Yummy! Big, soft, and chewy, not too sweet but with just the right amount of sticky sweetness to hit the spot. Wonderful when served warm.
Gently mix 1/4 cup warm water, 1 tablespoon sugar, and yeast for dough in a small bowl. Let sit to proof until yeast is frothy and nearly doubled in volume, about 10 minutes.
Meanwhile, heat milk in a small saucepan over medium-low heat until it bubbles, about 3 minutes. Remove from the heat and stir in margarine until melted.
Combine 2 1/4 cups flour, 1/4 cup sugar, cinnamon, salt, and yeast mixture in the bowl of a stand mixer fitted with the dough hook; mix well. Add 1/4 cup water, egg, and the warm milk-margarine mixture; mix until combined. Add the remaining flour, 1/2 cup at a time, mixing well after each addition. You may not need all the flour; ideally the dough will remain a bit sticky but should be manageable with floured hands.
Carefully knead dough on a lightly floured surface until smooth, about 5 minutes. Continue to flour your hands so the dough doesn’t stick to them. Cover the dough with a damp cloth and let rest for 10 minutes.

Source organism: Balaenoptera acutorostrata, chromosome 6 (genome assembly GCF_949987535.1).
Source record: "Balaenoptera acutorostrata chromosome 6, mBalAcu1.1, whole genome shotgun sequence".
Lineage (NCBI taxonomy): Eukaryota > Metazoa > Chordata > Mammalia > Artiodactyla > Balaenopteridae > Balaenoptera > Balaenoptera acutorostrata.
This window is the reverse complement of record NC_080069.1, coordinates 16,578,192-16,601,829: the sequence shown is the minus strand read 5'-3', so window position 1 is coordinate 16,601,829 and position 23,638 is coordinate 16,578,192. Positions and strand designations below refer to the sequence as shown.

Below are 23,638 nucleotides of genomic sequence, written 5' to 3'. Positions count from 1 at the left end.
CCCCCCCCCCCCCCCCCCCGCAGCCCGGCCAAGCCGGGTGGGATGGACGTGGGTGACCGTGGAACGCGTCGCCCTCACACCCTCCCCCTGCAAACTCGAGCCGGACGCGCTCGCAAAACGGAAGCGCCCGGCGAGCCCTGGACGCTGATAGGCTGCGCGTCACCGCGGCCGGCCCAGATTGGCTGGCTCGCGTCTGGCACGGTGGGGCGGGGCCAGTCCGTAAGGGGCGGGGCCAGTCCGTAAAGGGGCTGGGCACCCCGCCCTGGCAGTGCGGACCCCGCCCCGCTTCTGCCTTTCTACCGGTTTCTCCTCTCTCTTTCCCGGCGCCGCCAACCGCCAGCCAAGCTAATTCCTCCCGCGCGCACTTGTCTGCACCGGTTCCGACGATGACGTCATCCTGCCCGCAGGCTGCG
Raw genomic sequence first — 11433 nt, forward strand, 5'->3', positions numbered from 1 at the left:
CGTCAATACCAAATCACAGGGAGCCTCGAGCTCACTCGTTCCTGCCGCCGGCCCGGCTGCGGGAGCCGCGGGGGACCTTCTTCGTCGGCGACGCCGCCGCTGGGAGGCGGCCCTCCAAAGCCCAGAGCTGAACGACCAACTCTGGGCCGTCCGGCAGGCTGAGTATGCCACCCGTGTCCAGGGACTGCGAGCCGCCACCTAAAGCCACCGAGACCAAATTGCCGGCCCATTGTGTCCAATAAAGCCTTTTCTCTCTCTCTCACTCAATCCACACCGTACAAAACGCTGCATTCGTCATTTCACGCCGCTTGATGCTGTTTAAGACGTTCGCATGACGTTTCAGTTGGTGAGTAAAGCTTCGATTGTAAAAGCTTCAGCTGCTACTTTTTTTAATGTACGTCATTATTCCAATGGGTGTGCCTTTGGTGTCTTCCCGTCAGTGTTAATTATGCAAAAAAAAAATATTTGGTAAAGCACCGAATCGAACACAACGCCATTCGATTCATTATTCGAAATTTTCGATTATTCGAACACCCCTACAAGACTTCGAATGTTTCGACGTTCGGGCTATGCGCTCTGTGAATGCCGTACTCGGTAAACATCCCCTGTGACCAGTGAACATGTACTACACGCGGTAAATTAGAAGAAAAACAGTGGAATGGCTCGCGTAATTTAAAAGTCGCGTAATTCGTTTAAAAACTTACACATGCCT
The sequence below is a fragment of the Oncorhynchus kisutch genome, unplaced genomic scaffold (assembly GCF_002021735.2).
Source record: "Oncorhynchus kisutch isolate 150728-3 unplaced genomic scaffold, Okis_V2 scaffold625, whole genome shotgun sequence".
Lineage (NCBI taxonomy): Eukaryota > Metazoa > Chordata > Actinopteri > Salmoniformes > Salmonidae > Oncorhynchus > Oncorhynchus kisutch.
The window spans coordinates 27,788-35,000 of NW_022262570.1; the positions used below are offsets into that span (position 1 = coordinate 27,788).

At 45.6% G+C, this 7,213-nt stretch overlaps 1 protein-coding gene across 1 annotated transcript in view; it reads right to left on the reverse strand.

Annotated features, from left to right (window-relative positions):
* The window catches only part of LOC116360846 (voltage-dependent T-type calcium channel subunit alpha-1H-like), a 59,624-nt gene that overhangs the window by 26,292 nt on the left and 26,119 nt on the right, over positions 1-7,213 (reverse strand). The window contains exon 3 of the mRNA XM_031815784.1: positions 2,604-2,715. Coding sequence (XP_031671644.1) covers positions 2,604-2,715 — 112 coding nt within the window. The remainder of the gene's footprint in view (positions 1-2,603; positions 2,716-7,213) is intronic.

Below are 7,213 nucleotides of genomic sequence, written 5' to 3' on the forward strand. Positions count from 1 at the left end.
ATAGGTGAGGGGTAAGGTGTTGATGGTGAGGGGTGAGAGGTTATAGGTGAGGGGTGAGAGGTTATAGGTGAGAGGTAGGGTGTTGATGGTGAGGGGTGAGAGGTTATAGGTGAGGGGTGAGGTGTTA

Meanwhile, mix brown sugar, margarine, raisins, pecans, and cinnamon for filling together in a small bowl. Sprinkle a thin amount of filling on the bottom of a 9x13-inch baking dish, then spray with cooking spray.
Roll the dough into a 1/4-inch thick rectangle measuring 9x12 inches. Cut into 6 equal strips. Spread each strip with a thin, even layer of filling (too much may be too sweet) and roll up. Transfer to the baking dish. Cover and let rise until doubled in size, about 30 minutes.
Preheat the oven to 375 degrees F (190 degrees C).
Bake rolls in the preheated oven until browned, about 20 minutes. Remove from the pan to cool.
Mix frosting, brown sugar, and cinnamon for icing together in a bowl. Pour in melted margarine slowly and mix to a smooth and thick consistency that is liquid enough to pour. Pour a spoonful of icing over warm rolls.
Per Serving: 1024 calories; protein 11.2g; carbohydrates 148.5g; fat 44.8g; cholesterol 33.4mg; sodium 654.5mg.
The quality of the flour could make a real difference to your bread. Different brands do vary. Great taste or Canadian flours, which are naturally higher in gluten, may give you a best rise than standard bread flours – especially if you’re making wholemeal bread , which doesn’t always getting bigger as well as white bread.
To make this in a dough , add all the ingredients to your breadmaker and follow the makers instructions.
A bread first rising can be done in the fridge 24 hours . This slows down the time it takes to rise to double its size, giving it a deeper flavour. It’s also a great limit , as you can start it night before , then clear it off the next day.